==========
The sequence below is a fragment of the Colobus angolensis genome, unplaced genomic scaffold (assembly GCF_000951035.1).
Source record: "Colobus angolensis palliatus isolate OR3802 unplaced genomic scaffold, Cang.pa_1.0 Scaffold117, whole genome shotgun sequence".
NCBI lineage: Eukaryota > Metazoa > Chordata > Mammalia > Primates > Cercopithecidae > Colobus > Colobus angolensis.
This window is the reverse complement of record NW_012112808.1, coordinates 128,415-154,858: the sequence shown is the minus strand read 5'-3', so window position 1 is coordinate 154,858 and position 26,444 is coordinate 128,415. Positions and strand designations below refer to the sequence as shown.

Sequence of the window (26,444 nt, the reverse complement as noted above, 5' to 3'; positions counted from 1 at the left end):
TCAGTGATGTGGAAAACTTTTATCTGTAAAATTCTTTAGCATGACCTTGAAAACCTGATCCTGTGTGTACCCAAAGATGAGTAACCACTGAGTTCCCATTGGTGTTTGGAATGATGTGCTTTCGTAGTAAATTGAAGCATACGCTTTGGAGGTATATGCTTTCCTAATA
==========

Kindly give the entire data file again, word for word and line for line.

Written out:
The sequence below is a fragment of the Colobus angolensis genome, unplaced genomic scaffold (assembly GCF_000951035.1).
Source record: "Colobus angolensis palliatus isolate OR3802 unplaced genomic scaffold, Cang.pa_1.0 Scaffold117, whole genome shotgun sequence".
NCBI lineage: Eukaryota > Metazoa > Chordata > Mammalia > Primates > Cercopithecidae > Colobus > Colobus angolensis.
This window is the reverse complement of record NW_012112808.1, coordinates 128,415-154,858: the sequence shown is the minus strand read 5'-3', so window position 1 is coordinate 154,858 and position 26,444 is coordinate 128,415. Positions and strand designations below refer to the sequence as shown.

Sequence of the window (26,444 nt, the reverse complement as noted above, 5' to 3'; positions counted from 1 at the left end):
TCAGTGATGTGGAAAACTTTTATCTGTAAAATTCTTTAGCATGACCTTGAAAACCTGATCCTGTGTGTACCCAAAGATGAGTAACCACTGAGTTCCCATTGGTGTTTGGAATGATGTGCTTTCGTAGTAAATTGAAGCATACGCTTTGGAGGTATATGCTTTCCTAATA